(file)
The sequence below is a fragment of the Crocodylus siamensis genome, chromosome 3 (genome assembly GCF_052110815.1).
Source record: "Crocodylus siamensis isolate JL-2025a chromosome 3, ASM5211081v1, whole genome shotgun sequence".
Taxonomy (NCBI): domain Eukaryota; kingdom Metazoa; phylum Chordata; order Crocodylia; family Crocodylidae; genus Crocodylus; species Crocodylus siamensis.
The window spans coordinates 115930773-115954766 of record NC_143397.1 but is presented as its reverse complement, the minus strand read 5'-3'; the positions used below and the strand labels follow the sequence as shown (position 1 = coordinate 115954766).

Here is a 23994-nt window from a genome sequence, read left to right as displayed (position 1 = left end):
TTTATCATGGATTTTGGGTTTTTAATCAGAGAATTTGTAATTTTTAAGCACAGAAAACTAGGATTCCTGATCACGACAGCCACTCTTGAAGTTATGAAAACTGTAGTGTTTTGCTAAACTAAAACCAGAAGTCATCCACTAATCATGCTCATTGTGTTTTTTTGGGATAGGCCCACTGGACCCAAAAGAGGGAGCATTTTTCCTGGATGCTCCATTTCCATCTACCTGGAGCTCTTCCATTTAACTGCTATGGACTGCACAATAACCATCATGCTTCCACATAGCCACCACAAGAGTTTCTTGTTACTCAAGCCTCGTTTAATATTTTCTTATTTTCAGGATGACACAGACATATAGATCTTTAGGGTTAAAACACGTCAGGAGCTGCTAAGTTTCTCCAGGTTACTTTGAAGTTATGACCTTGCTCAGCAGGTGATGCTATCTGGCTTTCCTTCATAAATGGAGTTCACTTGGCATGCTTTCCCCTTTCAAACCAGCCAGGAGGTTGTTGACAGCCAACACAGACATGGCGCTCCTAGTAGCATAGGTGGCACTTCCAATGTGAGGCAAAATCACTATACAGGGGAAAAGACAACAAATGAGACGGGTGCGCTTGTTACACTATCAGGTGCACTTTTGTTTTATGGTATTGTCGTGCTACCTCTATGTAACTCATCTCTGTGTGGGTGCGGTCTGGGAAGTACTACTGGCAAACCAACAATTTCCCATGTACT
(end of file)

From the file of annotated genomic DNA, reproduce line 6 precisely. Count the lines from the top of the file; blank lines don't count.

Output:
TTTATCATGGATTTTGGGTTTTTAATCAGAGAATTTGTAATTTTTAAGCACAGAAAACTAGGATTCCTGATCACGACAGCCACTCTTGAAGTTATGAAAACTGTAGTGTTTTGCTAAACTAAAACCAGAAGTCATCCACTAATCATGCTCATTGTGTTTTTTTGGGATAGGCCCACTGGACCCAAAAGAGGGAGCATTTTTCCTGGATGCTCCATTTCCATCTACCTGGAGCTCTTCCATTTAACTGCTATGGACTGCACAATAACCATCATGCTTCCACATAGCCACCACAAGAGTTTCTTGTTACTCAAGCCTCGTTTAATATTTTCTTATTTTCAGGATGACACAGACATATAGATCTTTAGGGTTAAAACACGTCAGGAGCTGCTAAGTTTCTCCAGGTTACTTTGAAGTTATGACCTTGCTCAGCAGGTGATGCTATCTGGCTTTCCTTCATAAATGGAGTTCACTTGGCATGCTTTCCCCTTTCAAACCAGCCAGGAGGTTGTTGACAGCCAACACAGACATGGCGCTCCTAGTAGCATAGGTGGCACTTCCAATGTGAGGCAAAATCACTATACAGGGGAAAAGACAACAAATGAGACGGGTGCGCTTGTTACACTATCAGGTGCACTTTTGTTTTATGGTATTGTCGTGCTACCTCTATGTAACTCATCTCTGTGTGGGTGCGGTCTGGGAAGTACTACTGGCAAACCAACAATTTCCCATGTACT